More on Paid Content

Just a few days after I wondered Who Will Pay for news, comes Henry Blodget suggesting that the New York Times should consider charging for web subscriptions. Commenting on the NYT’s response to Michael Hirschorn’s slightly hysterical Atlantic article on the likelihood of a Times bankruptcy, Blodget lists three things the Times should do:
  • Cut costs at least 20% this year and 20% next year
  • Continue to raise subscription prices for the print edition
  • Explore charging $80-$100 a year for a web subscription

It was #3 that caught my attention. Blodget admits that the notion is “sacrilege” – a perfect term given the religion that’s grown up around free content – and says he’ll defend it in a future post.  I can think of a way to defend it right now – If the content is valuable, people will pay, if it’s not, the Times shouldn’t waste its time putting it out.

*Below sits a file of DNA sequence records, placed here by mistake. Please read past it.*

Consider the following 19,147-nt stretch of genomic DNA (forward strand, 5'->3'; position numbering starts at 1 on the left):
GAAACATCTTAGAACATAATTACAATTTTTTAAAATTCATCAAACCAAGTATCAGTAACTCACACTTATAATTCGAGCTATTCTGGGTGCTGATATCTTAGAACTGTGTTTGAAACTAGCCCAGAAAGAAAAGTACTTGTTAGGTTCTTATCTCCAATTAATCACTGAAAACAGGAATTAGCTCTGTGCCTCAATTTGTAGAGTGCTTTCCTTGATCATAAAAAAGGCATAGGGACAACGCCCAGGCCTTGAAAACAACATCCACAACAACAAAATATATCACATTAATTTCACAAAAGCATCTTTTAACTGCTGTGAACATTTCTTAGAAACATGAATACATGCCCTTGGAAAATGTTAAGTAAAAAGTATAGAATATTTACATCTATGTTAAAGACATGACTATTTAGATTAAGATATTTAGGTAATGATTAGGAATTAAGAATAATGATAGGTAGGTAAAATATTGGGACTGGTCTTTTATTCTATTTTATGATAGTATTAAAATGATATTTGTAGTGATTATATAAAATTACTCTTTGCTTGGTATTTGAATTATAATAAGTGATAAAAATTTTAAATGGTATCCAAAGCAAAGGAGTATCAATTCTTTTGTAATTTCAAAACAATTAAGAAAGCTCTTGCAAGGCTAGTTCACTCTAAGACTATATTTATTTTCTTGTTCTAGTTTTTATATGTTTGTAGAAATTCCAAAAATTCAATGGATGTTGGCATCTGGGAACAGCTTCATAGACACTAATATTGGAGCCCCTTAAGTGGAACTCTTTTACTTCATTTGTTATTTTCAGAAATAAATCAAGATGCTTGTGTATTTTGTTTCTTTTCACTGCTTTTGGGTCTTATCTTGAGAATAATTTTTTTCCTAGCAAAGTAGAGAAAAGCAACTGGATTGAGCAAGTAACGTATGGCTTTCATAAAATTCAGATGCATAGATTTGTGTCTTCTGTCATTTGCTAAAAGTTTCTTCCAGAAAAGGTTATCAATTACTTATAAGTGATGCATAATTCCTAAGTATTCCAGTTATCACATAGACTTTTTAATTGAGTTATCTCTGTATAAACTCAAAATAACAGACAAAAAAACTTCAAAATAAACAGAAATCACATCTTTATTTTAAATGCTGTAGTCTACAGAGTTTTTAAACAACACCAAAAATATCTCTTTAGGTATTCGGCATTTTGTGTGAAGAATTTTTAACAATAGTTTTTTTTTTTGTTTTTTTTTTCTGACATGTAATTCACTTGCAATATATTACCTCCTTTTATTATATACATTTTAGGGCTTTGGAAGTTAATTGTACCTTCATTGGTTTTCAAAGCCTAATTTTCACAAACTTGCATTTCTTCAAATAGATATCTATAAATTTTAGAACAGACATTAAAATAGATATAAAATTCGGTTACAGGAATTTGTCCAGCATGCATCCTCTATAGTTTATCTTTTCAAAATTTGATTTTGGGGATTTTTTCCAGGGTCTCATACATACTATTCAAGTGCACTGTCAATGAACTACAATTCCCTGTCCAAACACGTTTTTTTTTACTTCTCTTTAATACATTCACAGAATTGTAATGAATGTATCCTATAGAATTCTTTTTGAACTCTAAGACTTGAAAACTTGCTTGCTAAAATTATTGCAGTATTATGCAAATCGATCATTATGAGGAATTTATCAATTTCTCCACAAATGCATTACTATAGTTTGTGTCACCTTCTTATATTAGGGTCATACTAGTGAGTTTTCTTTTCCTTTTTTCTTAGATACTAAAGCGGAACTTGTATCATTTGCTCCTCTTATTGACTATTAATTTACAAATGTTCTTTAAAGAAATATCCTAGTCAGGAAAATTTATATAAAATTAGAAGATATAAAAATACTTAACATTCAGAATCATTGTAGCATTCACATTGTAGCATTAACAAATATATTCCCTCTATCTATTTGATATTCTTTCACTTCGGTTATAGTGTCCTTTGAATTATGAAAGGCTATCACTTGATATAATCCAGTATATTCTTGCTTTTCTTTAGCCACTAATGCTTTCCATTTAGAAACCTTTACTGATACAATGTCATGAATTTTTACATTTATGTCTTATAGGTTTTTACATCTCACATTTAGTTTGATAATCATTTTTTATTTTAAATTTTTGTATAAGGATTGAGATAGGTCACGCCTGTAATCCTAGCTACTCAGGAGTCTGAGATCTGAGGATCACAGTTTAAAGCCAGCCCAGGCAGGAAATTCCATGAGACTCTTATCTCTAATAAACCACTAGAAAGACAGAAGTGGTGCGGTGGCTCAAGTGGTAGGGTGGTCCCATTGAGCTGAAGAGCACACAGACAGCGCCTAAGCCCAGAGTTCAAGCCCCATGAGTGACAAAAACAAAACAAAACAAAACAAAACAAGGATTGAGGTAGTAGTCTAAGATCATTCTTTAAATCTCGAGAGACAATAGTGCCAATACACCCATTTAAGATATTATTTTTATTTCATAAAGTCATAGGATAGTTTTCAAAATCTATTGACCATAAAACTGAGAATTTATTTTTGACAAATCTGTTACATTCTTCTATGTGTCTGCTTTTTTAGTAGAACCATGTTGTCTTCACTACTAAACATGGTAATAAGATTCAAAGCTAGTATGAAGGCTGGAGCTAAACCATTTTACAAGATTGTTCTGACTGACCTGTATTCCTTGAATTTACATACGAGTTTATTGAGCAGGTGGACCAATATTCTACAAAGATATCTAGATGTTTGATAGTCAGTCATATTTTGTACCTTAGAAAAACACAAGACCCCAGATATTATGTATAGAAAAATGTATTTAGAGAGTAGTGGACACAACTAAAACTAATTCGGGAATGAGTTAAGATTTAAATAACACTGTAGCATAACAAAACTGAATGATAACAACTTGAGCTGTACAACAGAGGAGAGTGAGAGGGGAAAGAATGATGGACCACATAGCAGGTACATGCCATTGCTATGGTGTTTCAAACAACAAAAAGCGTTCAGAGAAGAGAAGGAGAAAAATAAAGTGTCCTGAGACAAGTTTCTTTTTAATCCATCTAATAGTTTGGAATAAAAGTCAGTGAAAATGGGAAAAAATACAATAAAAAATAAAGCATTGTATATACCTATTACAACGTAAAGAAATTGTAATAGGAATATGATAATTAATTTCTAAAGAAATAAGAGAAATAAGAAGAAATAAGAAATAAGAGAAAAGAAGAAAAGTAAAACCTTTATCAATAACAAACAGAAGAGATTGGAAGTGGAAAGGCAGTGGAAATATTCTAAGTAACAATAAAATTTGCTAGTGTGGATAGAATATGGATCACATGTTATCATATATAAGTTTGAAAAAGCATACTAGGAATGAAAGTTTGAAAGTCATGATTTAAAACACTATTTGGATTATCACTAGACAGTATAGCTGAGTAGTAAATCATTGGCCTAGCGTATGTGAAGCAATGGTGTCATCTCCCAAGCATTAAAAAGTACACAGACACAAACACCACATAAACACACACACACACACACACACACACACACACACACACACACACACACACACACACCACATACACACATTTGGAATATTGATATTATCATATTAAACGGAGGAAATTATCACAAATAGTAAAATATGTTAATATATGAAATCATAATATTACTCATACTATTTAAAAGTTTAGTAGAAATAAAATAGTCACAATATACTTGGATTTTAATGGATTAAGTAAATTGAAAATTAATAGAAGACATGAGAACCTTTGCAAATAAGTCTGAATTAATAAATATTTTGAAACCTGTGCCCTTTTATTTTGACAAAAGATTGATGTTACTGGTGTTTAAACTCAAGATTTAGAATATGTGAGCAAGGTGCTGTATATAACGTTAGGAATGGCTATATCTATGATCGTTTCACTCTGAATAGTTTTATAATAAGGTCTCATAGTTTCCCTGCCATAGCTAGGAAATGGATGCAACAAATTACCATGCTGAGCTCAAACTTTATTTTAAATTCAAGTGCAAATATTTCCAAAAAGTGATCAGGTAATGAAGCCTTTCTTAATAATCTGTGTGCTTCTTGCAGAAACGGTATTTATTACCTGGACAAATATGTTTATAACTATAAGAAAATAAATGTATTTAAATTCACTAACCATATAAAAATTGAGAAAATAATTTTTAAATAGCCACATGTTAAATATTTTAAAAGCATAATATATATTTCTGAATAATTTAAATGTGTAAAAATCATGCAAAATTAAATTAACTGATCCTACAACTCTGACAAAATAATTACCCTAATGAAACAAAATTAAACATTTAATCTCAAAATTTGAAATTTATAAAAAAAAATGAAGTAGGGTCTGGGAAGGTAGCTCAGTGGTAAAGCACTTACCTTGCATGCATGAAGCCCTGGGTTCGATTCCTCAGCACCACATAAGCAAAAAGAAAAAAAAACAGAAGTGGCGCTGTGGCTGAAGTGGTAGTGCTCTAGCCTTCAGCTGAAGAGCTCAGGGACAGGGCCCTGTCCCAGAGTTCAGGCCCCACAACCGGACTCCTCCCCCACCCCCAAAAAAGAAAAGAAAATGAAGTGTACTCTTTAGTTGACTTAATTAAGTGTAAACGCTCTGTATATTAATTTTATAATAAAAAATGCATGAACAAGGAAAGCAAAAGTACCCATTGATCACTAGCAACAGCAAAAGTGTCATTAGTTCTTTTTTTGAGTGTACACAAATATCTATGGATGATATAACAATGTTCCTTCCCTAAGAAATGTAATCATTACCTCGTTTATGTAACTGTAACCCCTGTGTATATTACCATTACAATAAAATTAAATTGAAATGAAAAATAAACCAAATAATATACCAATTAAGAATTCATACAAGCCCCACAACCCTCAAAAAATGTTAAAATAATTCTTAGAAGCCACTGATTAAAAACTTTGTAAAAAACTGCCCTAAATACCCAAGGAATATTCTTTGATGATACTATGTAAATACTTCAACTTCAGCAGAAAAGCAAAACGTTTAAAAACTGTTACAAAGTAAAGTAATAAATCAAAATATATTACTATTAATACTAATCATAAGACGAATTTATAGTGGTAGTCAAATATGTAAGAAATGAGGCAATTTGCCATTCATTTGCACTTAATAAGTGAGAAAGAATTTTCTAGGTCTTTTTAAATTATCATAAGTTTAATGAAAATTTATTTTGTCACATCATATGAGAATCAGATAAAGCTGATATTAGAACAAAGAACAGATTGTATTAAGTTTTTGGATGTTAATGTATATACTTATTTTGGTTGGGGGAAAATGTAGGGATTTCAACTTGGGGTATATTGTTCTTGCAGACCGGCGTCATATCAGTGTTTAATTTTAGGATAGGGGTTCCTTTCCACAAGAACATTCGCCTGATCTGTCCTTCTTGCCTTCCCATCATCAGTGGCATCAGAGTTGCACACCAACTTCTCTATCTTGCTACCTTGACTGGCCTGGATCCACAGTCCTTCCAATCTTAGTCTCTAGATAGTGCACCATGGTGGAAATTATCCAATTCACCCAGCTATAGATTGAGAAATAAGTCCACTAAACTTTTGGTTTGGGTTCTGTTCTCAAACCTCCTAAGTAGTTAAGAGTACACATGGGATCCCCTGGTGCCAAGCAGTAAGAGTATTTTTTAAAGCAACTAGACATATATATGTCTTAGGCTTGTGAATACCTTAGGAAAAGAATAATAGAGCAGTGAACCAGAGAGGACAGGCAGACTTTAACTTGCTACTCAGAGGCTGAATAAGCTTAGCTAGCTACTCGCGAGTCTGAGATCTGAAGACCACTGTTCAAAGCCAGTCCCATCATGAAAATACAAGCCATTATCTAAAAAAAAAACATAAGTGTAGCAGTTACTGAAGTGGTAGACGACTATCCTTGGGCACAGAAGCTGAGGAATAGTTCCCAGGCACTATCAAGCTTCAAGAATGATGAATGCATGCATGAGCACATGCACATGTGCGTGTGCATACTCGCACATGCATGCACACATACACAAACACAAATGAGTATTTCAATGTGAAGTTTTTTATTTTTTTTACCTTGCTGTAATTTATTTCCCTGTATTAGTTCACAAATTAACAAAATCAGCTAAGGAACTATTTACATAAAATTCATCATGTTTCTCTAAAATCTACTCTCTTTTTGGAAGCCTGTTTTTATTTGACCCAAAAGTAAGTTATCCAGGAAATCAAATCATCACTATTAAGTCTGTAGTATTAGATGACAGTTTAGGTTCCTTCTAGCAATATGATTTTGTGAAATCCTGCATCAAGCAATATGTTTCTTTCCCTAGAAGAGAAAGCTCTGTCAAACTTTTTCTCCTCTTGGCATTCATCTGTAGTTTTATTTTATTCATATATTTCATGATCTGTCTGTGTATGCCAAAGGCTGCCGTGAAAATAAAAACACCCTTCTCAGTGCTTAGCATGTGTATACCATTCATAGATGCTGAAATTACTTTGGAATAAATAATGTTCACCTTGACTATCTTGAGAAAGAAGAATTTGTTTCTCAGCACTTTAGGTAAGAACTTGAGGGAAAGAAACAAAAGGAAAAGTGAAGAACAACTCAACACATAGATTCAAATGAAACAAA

The reality is that smaller news organizations may actually have an easier time charging for their content.  The Times is best known for its national and global coverage, news that can be found everywhere online.  The news produced by smaller metro papers though, can’t.  Who else can cover Indianapolis or Atlanta or San Diego the way the local media companies can? 

Way back in the mid-nineties, I thought there was a good chance online content would go the way of the cable network – ISPs would pay content producers to give the ISP’s subscribers access.  This would be how ISPs competed – packages of content for their subs. It sounds quaint now, but who knows, sooner or later everything old is new again.

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